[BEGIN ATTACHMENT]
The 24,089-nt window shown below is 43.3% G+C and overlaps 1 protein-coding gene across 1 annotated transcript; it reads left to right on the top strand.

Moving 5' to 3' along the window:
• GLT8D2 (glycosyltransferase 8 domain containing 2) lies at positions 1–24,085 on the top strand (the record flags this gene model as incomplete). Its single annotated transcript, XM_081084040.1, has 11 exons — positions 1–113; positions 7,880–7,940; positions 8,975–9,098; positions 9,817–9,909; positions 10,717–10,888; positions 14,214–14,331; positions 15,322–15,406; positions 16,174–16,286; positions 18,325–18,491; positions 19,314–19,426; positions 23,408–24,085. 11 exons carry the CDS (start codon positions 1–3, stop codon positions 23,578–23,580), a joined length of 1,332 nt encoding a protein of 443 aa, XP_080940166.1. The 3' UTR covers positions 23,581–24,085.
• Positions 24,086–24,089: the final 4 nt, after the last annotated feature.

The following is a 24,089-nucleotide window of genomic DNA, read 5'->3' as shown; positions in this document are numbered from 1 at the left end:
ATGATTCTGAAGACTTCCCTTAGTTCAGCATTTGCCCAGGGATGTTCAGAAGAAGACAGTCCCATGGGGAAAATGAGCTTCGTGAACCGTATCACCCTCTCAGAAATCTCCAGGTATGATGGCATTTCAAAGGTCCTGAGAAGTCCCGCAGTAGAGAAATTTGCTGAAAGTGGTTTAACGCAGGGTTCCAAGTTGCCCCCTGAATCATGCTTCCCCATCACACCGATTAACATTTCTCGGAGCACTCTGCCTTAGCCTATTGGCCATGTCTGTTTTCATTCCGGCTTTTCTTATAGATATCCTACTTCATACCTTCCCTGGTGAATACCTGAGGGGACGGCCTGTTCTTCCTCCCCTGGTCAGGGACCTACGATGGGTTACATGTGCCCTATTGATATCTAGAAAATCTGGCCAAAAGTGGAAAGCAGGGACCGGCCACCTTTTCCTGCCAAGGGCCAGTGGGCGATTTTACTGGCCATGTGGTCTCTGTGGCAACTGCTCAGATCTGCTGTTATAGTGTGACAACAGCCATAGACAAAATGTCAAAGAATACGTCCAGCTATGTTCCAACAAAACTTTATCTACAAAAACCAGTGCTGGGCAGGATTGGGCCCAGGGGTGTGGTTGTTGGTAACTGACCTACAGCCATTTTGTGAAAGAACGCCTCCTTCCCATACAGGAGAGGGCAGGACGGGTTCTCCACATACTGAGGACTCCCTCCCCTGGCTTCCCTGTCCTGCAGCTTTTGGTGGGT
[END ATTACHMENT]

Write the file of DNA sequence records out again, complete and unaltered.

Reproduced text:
The 24,089-nt window shown below is 43.3% G+C and overlaps 1 protein-coding gene across 1 annotated transcript; it reads left to right on the top strand.

Moving 5' to 3' along the window:
• GLT8D2 (glycosyltransferase 8 domain containing 2) lies at positions 1–24,085 on the top strand (the record flags this gene model as incomplete). Its single annotated transcript, XM_081084040.1, has 11 exons — positions 1–113; positions 7,880–7,940; positions 8,975–9,098; positions 9,817–9,909; positions 10,717–10,888; positions 14,214–14,331; positions 15,322–15,406; positions 16,174–16,286; positions 18,325–18,491; positions 19,314–19,426; positions 23,408–24,085. 11 exons carry the CDS (start codon positions 1–3, stop codon positions 23,578–23,580), a joined length of 1,332 nt encoding a protein of 443 aa, XP_080940166.1. The 3' UTR covers positions 23,581–24,085.
• Positions 24,086–24,089: the final 4 nt, after the last annotated feature.

The following is a 24,089-nucleotide window of genomic DNA, read 5'->3' as shown; positions in this document are numbered from 1 at the left end:
ATGATTCTGAAGACTTCCCTTAGTTCAGCATTTGCCCAGGGATGTTCAGAAGAAGACAGTCCCATGGGGAAAATGAGCTTCGTGAACCGTATCACCCTCTCAGAAATCTCCAGGTATGATGGCATTTCAAAGGTCCTGAGAAGTCCCGCAGTAGAGAAATTTGCTGAAAGTGGTTTAACGCAGGGTTCCAAGTTGCCCCCTGAATCATGCTTCCCCATCACACCGATTAACATTTCTCGGAGCACTCTGCCTTAGCCTATTGGCCATGTCTGTTTTCATTCCGGCTTTTCTTATAGATATCCTACTTCATACCTTCCCTGGTGAATACCTGAGGGGACGGCCTGTTCTTCCTCCCCTGGTCAGGGACCTACGATGGGTTACATGTGCCCTATTGATATCTAGAAAATCTGGCCAAAAGTGGAAAGCAGGGACCGGCCACCTTTTCCTGCCAAGGGCCAGTGGGCGATTTTACTGGCCATGTGGTCTCTGTGGCAACTGCTCAGATCTGCTGTTATAGTGTGACAACAGCCATAGACAAAATGTCAAAGAATACGTCCAGCTATGTTCCAACAAAACTTTATCTACAAAAACCAGTGCTGGGCAGGATTGGGCCCAGGGGTGTGGTTGTTGGTAACTGACCTACAGCCATTTTGTGAAAGAACGCCTCCTTCCCATACAGGAGAGGGCAGGACGGGTTCTCCACATACTGAGGACTCCCTCCCCTGGCTTCCCTGTCCTGCAGCTTTTGGTGGGT